Responses to Islamic Awareness

Qur'ānic Accuracy Vs. Biblical Error: The Kings & Pharaohs Of Egypt

Mr Karim believes that he has found an instance where the Qur'an is historically accurate and the Bible is in error. He tells us in this article:

For all kings, the contemporaries of Abraham(P), Joseph(P) and Moses(P), the Bible uses the term "Pharaoh" to address the kings of Egypt. The Qur'ān however differs from the Bible: the sovereign of Egypt who was a contemporary of Joseph(P) is named "King" (Arabic, Mālik); whereas the Bible has named him "Pharaoh". As for the king who ruled during the time of Moses(P) the Qur'ān repeatedly calls him "Pharaoh" (Arabic, Fir'awn).

He continues:

However, the Egyptians did not call their ruler "Pharaoh" until the 18th Dynasty (c.1552 - 1295 BC). In the language of the hieroglyphs, "Pharaoh" was first used to refer to the king during the reign of Amenhophis IV (c.1352-1338 BC). We know that such a designation was correct in the time of Moses(P) but the use of the word Pharaoh in the story of Joseph(P) is an anachronism

What is the Significance of the Bible's Use of "Pharaoh"?

The books of the Bible went through a very human process of composition, transmission, and preservation. Part of that process apparently included the updating of place names and, in this case, political titles to terms that were known to later generations. This is not an error at all. For example, a history book could say: "In the 1300's, a certain Indian tribe occupied an area near Tucson, Arizona." Of course, Tucson, Arizona wasn't a city at the time, nor was Arizona a state, but readers would understand that the author did not say that it was, he or she is merely using it as a modern reference point.

The Qur'an also imposes its own terminology on Old Testament characters. For example, the Qur'an gives the Biblical character Potiphar the Arabic title of al-Aziz, - a term that would have been unknown in ancient Egypt. The Bible uses the distinctly Egyptian term Pharaoh to refer to the King of Egypt. The word Pharaoh, or "Great House" orginally refered to the government, or the royal palace. Since the Pharaoh was the absolute ruler of Egypt, the government and king were one and the same.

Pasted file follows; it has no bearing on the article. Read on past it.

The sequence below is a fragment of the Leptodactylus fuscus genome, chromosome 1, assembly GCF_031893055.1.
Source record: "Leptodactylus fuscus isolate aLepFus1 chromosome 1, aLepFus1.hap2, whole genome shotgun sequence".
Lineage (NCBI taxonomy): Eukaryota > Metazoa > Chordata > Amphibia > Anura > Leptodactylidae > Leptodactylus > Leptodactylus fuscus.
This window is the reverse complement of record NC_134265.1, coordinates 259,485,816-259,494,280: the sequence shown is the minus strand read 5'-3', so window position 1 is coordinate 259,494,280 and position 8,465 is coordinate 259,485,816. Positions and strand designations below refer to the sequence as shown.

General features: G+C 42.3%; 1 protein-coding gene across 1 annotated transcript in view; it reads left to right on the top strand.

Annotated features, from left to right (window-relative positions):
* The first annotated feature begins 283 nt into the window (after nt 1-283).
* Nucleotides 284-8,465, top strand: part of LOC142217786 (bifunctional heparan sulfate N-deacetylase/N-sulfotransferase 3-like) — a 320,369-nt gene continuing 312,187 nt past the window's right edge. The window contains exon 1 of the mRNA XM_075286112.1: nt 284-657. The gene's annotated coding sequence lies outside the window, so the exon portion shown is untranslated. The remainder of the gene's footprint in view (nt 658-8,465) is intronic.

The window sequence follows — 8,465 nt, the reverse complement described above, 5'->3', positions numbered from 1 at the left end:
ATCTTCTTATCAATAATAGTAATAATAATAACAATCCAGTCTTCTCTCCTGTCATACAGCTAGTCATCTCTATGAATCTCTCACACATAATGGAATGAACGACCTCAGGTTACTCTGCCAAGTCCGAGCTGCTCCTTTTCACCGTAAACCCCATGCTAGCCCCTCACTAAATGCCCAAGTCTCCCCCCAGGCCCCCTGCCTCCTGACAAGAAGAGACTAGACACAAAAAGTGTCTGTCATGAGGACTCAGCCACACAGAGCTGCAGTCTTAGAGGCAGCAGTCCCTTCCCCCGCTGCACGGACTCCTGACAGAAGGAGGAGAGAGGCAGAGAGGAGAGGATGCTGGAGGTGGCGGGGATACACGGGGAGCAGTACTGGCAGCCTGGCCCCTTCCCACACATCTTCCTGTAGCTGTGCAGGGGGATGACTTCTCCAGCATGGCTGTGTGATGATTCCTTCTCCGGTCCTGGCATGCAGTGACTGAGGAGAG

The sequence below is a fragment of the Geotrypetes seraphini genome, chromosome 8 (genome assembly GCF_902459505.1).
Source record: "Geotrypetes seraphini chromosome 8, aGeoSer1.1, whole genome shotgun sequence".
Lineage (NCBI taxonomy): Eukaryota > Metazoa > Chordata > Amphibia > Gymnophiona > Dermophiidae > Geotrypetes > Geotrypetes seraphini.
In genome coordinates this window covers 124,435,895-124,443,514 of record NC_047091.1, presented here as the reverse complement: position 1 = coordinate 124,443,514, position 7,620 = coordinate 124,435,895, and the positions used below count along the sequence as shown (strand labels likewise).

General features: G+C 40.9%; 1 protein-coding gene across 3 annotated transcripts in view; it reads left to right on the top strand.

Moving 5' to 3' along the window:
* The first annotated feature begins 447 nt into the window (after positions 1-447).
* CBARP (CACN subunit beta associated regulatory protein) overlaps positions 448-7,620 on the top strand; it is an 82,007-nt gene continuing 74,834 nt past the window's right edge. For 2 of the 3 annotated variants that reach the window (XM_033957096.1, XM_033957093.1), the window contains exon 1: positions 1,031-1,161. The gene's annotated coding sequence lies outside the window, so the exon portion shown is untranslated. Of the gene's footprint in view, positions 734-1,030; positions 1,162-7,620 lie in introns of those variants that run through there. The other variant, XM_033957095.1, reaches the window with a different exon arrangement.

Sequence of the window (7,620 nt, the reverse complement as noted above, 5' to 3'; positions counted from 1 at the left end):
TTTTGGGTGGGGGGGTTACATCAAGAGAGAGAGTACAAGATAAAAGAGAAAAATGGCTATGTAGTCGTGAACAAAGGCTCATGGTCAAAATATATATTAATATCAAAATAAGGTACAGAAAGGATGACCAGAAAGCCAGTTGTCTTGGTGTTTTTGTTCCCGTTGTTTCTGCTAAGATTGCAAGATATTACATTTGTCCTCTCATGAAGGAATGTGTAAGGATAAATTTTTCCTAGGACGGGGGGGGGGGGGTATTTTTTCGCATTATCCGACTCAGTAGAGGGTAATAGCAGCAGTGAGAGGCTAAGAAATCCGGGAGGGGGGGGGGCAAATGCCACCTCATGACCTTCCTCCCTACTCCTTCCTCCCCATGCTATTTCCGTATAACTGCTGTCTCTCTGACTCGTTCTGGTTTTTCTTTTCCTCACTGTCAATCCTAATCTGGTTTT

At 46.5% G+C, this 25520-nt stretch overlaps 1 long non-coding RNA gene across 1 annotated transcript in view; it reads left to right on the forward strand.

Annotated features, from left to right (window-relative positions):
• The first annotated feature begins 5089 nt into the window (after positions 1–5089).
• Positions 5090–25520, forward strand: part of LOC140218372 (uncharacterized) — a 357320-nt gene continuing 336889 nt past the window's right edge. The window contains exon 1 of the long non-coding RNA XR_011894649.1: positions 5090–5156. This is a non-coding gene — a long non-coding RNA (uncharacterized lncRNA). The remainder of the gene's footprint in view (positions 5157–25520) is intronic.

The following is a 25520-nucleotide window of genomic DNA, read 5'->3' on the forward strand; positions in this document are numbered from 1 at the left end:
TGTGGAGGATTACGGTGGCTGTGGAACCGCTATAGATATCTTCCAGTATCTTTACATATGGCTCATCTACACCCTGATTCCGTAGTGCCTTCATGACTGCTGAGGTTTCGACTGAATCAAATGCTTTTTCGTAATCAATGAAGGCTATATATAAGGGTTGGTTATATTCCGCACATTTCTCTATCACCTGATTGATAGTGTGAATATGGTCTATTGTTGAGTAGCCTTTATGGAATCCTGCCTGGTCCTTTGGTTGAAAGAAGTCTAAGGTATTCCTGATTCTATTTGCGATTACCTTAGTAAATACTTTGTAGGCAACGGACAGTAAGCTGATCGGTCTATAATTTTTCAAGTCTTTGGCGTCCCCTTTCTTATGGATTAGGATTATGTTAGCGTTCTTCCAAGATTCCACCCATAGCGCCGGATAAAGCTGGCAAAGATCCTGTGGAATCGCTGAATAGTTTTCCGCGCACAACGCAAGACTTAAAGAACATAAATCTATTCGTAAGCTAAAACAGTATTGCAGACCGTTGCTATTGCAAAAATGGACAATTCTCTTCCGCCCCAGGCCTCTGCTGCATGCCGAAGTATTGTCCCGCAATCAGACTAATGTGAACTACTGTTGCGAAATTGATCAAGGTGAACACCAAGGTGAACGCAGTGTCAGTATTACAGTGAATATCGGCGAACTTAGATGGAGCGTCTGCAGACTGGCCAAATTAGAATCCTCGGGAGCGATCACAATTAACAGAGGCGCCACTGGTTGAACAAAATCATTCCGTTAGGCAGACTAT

In the final anylsis, I do not mind if the place/person names were updated in Scriptures. The Bible is historically reliable because there is so much historical and archeological confirmation of the teachings of Scripture. If the Bible is historically reliable, then God really did what He said He did in history. God's actions throughout history are the entire basis for both Judaism and Christianity.

What is the Significance of the Qur'an's Use of "Malik"?

The situation is entirely different in the Qur'ān. We find mentioned the Egyptian king who was a contemporary of Joseph(P). For him the Qur'ān uses the title "King" (Arabic, Mālik); he is never once addressed as Pharaoh. As for the king who ruled during the time of Moses(P), the Qur'ān repeatedly calls him Pharaoh (Arabic, Fir'awn).

These facts that we have mentioned were unknown at the time of the Qur'anic Revelation. At the time of the Qur'ānic Revelation, the only source of knowledge of the religious past was the Bible. From the time of the Old Testament to the Qur'ān, the only document mankind possessed on these ancient stories was the Bible itself. Furthermore, the knowledge of the Old Egyptian hieroglyphs had been totally forgotten, and no one could read them until the 19th century AD.

Issue 1: The Biblical use of Melek (King)

These "facts" were known during the time of Muhammad. The Qur'an did not invent the title of Malik (King). In fact, the Bible uses both "Pharaoh" and "Melek" (the Hebrew term for King) in the story of Joseph (See Genesis 39:20 , 40:1, 40:5, 41:6)! It is also interesting to note that the Bible, unlike the Qur'an, uses both Pharaoh and Melek to refer to the King of Egypt in the account of Moses and the Exodus (see Exodus 6:11 and 13).

Issue 2: What about the Pharaoh of the Exodus?

Apparently, Mr Karim feels sufficiently confident to date the events of the Exodus. Since, according to Mr. Karim, Amenhophis IV (c.1352-1338 BC) was the first King of Egypt to be referred to as Pharaoh, the Exodus must have occurred during or after the reign of Amenhophis IV for the Qur'an to be historically correct. Is this the case?

There is debate among Biblical archaeologists concerning the chronology of Moses and the Exodus, but we can safely say that most scholars place the Exodus prior to the reign of Amenhophis IV and the use of Pharaoh as a royal title. In Judges 11:26, one of the last Judges, named Jephthah, says that the period of time from the first settlement in Transjordan, during the Conquest, to his own time, is 300 years. I Kings 6:1, tells us that the time from the Exodus to the building the temple by Solomon in 966 BC is recorded as 480 years, which complements the date in Judges. These two passages place the Exodus around 1450 BC, long before Amenhophis IV (c.1352-1338 BC)!